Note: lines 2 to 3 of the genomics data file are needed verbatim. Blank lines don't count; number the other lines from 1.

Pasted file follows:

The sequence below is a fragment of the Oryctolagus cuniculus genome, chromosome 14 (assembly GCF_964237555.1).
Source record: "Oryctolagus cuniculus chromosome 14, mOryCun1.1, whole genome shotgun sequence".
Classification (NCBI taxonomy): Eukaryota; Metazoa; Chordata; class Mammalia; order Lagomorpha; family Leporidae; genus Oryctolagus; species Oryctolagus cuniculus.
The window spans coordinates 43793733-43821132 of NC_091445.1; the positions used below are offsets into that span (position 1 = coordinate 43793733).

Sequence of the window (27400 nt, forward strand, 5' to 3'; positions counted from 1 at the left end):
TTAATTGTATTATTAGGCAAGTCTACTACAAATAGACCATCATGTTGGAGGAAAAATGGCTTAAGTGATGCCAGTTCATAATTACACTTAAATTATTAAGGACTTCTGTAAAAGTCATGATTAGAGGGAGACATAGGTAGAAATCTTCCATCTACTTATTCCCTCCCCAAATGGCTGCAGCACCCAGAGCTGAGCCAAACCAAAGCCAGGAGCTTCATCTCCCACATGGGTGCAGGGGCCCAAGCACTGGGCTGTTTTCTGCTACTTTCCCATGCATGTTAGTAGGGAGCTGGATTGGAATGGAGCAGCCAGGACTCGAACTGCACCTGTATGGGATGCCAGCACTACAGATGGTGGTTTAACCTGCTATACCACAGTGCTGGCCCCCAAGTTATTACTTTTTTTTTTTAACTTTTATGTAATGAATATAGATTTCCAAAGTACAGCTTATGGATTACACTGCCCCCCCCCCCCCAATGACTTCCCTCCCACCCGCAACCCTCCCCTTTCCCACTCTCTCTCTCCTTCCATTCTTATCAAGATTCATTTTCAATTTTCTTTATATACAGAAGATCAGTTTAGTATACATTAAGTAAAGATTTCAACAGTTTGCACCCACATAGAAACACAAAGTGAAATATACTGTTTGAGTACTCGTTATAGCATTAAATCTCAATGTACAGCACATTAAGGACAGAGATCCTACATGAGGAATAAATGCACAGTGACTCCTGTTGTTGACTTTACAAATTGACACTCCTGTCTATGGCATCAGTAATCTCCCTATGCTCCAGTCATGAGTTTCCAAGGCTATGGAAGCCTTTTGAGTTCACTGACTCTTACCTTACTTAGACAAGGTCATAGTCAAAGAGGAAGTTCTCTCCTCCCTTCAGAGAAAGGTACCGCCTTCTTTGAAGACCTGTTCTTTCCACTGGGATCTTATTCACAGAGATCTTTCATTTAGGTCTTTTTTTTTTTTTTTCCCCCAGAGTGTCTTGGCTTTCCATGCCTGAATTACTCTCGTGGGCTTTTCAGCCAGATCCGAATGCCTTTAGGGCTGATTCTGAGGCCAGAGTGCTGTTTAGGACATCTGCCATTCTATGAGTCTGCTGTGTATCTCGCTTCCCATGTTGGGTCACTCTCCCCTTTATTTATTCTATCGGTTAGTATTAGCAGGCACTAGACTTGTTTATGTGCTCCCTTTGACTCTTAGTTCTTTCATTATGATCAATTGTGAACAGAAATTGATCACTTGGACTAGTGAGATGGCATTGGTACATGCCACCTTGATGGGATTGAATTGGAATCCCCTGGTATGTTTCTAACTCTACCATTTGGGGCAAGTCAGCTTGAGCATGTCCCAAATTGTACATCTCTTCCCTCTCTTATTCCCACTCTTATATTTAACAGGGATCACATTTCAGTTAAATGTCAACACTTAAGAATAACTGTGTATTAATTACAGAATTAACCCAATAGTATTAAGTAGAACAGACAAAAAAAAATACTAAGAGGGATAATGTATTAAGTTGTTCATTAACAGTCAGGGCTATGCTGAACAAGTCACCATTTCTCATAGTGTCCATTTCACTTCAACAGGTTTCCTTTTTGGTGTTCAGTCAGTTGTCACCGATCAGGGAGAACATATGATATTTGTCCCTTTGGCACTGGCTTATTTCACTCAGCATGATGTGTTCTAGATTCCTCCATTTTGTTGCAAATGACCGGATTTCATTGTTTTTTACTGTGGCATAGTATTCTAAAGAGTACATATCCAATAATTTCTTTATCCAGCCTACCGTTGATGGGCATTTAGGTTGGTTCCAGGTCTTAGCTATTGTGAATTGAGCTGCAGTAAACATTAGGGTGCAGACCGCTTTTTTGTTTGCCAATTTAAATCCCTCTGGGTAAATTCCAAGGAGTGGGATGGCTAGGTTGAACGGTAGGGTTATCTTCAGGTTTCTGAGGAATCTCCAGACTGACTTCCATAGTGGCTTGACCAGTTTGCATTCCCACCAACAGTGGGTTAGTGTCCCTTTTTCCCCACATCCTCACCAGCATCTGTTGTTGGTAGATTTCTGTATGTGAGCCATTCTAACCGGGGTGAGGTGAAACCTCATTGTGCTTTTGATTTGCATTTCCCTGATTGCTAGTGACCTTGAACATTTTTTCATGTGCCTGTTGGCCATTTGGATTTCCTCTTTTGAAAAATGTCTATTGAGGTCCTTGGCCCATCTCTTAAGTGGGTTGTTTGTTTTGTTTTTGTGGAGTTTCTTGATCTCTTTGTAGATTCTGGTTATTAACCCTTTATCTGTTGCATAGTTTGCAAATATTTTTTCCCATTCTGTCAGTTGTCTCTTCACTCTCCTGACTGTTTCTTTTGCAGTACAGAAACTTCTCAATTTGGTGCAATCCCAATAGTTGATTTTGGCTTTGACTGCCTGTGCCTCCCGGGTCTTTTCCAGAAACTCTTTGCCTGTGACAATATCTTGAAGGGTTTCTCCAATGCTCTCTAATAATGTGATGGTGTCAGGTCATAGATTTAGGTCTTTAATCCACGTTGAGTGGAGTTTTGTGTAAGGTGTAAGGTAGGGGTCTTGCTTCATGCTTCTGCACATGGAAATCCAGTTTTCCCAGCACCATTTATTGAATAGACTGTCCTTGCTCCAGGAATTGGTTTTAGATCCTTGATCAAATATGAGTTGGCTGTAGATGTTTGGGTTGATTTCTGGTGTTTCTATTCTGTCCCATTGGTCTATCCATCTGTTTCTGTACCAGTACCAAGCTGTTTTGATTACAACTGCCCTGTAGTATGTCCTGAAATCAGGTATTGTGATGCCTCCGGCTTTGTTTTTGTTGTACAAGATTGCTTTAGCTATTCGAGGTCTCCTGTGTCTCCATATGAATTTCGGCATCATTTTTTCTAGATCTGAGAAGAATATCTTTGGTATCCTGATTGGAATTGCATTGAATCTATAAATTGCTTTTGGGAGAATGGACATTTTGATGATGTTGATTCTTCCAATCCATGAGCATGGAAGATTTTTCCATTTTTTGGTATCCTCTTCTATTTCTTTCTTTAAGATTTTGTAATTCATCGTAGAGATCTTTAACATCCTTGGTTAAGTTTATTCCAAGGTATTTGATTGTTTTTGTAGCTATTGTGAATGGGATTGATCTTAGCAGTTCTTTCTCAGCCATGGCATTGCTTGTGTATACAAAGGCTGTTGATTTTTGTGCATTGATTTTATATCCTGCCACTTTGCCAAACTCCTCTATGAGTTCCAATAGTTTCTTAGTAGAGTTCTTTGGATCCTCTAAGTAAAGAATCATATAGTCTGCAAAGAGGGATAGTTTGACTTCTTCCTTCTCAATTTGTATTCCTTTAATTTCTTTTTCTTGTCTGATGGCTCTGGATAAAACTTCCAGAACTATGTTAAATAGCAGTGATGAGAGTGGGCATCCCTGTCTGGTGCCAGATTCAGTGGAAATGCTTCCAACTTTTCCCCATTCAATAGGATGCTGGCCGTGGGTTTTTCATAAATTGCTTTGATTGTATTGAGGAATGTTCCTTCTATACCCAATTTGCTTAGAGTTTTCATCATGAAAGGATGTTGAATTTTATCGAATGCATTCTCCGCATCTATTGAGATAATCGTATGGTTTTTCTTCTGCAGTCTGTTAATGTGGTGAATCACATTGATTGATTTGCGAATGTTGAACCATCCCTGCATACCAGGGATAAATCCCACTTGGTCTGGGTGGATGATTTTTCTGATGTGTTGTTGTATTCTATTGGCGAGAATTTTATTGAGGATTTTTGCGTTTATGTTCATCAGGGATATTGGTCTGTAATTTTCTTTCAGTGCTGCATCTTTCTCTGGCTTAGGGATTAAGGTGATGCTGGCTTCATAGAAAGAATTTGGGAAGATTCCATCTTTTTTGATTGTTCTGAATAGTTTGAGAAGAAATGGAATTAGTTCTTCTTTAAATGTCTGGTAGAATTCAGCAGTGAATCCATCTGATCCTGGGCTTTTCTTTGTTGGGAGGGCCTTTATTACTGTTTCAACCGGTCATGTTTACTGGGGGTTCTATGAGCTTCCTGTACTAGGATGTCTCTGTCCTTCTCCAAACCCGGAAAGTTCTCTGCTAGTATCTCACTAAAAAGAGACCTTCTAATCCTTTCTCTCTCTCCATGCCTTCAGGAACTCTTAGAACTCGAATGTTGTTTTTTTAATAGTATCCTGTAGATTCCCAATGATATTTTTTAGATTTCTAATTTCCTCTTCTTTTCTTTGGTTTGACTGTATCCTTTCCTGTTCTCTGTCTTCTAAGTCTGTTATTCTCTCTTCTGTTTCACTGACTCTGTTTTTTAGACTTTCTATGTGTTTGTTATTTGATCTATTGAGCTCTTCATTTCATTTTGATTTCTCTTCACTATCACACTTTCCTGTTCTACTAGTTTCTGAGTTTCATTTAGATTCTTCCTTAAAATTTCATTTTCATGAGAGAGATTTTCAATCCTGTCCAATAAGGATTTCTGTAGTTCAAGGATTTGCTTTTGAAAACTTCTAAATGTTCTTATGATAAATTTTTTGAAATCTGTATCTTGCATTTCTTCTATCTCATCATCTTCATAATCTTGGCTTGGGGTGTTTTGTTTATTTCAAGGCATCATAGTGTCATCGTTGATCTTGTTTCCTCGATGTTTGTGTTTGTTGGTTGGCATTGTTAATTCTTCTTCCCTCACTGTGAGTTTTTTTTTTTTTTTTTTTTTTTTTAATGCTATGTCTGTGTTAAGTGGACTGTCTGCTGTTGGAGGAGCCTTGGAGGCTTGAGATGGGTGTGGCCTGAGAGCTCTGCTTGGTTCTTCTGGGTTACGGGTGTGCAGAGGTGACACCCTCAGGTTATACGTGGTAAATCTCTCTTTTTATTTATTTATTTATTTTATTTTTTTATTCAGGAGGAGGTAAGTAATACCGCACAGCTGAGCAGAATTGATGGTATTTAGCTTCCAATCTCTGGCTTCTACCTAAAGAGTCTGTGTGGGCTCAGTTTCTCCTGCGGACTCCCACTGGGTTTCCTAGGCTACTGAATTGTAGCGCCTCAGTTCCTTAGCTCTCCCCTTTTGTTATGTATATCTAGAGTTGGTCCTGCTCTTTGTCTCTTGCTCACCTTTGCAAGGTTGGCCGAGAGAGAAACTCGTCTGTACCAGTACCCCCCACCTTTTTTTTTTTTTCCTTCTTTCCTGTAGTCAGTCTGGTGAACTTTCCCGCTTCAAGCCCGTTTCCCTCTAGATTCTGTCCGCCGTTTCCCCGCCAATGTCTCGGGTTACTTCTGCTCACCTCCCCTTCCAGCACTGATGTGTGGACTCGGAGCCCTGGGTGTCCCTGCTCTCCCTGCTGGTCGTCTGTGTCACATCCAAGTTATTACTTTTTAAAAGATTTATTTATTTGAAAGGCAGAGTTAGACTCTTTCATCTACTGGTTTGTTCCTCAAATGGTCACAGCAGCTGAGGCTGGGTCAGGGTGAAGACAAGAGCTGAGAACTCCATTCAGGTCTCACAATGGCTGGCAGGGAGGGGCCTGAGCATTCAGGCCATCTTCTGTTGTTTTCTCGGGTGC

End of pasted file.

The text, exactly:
Source record: "Oryctolagus cuniculus chromosome 14, mOryCun1.1, whole genome shotgun sequence".
Classification (NCBI taxonomy): Eukaryota; Metazoa; Chordata; class Mammalia; order Lagomorpha; family Leporidae; genus Oryctolagus; species Oryctolagus cuniculus.